Freedom of the Press
You are here
Press Freedom Score (0 = best, 100 = worst)
Legal Environment(0 = best, 30 = worst)
Political Environment(0 = best, 40 = worst)
Economic Environment(0 = best, 30 = worst)
The 2001 Comorian constitution protects free of speech and freedom of the press, but the government partially restricts these freedoms in practice. Journalists are subject to harsh defamation laws, as well as other forms of legal harassment. In October 2013, a journalist at a state outlet was summoned by the Ministry of Justice and ordered to reveal the identity of her source. Officials castigated the journalist for criticizing the regime, but she was subsequently released. Comoros has no freedom of information law, nor was any such legislation in progress of being drafted or discussed.
In past years the authorities had arrested journalists, seized newspapers, and silenced broadcast outlets for reports that were found to be objectionable, although these practices have become less common of late. Censorship remains a problem, as does self-censorship, particularly at progovernment media outlets. In February 2013, the national public radio and television network and the progovernment newspaper Al-Watwan complied with “orders” to make no mention of a rare meeting held by former president Ahmed Abdallah Sambi in which he hinted at a return to domestic politics. In late 2012, the minister of the interior and information censured the director of Al-Watwan for publishing articles regarding controversies surrounding oil contracts, alleging that they fostered a “negative image of the country and its leaders.” The paper was told to cease publishing on the subject.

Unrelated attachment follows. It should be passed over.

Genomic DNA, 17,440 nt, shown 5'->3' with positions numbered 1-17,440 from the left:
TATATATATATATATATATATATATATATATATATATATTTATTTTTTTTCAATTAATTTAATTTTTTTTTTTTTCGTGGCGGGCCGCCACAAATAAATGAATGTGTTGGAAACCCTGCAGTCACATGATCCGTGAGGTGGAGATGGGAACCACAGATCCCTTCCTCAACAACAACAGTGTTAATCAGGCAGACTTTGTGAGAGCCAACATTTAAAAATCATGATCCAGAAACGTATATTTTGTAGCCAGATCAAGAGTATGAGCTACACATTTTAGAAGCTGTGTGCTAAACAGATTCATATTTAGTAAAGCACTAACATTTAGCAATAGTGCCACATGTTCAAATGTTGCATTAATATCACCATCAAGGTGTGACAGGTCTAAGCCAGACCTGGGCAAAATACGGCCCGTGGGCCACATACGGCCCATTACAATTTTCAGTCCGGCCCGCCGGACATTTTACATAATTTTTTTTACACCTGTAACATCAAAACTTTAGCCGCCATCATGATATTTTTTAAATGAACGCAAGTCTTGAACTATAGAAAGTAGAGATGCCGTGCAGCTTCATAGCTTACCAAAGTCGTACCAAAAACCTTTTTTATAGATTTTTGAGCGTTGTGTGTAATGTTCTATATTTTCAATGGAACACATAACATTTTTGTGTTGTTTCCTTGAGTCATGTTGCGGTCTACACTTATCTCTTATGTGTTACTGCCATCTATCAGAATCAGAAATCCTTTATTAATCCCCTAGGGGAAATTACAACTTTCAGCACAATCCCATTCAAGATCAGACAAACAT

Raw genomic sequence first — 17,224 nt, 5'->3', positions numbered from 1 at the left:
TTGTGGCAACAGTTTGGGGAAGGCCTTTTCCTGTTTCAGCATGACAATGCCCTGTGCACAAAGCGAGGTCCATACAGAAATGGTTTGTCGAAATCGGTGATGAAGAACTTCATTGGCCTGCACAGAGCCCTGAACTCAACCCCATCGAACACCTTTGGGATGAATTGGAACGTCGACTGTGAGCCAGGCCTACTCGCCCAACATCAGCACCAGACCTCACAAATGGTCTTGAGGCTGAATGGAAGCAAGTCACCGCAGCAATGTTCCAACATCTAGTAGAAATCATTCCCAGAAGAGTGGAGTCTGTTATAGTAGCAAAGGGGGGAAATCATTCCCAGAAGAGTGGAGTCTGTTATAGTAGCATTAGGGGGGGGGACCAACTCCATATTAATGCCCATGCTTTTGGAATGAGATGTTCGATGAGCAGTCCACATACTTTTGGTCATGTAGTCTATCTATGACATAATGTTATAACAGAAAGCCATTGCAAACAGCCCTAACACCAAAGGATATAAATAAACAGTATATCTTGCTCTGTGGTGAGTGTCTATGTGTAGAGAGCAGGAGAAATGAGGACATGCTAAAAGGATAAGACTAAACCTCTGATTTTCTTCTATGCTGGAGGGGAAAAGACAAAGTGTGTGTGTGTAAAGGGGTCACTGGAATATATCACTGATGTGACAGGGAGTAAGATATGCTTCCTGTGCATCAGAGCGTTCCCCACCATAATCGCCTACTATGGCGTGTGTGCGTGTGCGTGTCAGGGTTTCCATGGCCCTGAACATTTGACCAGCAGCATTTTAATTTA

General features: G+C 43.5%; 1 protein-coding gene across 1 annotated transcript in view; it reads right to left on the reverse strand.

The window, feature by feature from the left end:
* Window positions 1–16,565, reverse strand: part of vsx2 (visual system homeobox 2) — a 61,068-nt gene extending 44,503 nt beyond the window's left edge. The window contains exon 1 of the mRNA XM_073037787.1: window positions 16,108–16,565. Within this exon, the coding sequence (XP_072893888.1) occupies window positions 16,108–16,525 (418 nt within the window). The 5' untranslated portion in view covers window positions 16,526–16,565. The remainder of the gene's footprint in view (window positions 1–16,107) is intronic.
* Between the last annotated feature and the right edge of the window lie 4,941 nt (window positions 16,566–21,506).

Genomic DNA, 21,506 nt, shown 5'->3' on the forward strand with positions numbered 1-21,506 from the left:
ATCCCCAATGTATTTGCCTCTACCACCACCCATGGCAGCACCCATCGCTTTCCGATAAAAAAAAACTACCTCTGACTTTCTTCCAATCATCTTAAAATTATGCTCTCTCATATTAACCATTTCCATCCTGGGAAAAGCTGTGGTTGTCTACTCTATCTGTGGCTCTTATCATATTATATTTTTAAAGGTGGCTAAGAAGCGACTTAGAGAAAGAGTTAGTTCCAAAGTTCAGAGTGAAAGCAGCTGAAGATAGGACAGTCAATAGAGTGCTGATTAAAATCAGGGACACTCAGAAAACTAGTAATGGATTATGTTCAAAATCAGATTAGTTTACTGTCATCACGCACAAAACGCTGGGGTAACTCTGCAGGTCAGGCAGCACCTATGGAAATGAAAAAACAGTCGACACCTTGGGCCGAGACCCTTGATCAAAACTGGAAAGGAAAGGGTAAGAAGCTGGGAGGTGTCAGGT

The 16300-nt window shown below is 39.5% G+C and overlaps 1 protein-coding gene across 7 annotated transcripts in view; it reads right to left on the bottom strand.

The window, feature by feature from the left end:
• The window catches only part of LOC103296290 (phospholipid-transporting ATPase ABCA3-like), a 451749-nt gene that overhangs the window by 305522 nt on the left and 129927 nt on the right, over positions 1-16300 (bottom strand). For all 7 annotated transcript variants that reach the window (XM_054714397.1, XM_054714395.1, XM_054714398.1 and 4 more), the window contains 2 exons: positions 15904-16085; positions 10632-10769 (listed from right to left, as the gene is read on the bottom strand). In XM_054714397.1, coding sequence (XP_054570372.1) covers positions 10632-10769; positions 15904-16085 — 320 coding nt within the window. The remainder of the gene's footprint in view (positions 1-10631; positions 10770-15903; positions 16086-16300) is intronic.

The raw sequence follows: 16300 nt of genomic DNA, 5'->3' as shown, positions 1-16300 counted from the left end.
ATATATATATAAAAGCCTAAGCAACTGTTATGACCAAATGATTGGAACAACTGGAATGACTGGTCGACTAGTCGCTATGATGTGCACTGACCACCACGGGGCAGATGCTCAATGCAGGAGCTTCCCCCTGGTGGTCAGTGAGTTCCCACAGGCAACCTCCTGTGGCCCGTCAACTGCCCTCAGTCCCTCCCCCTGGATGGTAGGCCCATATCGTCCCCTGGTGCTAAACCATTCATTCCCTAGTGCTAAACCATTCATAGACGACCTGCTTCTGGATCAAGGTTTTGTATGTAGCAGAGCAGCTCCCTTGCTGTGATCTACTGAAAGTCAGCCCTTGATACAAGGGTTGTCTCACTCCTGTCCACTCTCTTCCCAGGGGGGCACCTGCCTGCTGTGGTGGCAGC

Physical attacks on journalists and news outlets occur occasionally. In September 2013, unknown arsonists burned down Radio Baraka FM, a station that had aired reports on sensitive issues, including government corruption. The perpetrators had not been caught by year’s end despite official promises to investigate the incident.
Comoros has several independent newspapers and one state-owned weekly, Al-Watwan. In addition to the state-owned Radio Comoros and Television Nationale Comorienne, several other regional and private stations have proliferated in recent years and are funded predominantly by donations from locals as well as from citizens living abroad. The Anjouan regional government operates its own stations under Radio-Television Anjouanaise. Public radio from the French island of Mayotte and France’s Radio France Internationale are also available in some areas. In November 2012, the owner of the daily newspaper Al-Balad, Lebanese businessman Bashar Kiwan, abruptly shut down the publication and ended broadcasts from the radio station of the same name. The owner cited a hostile political environment, but others saw the shutdown as a move to gain leverage in support of other investments via Kiwan’s Comoro Gulf Holding (CGH). Al-Balad staff threatened to take CGH to court to obtain severance packages.
The internet is available and unrestricted by the government. However, poverty, illiteracy, and a poor telecommunications infrastructure limited access to just 6.5 percent of the population in 2013.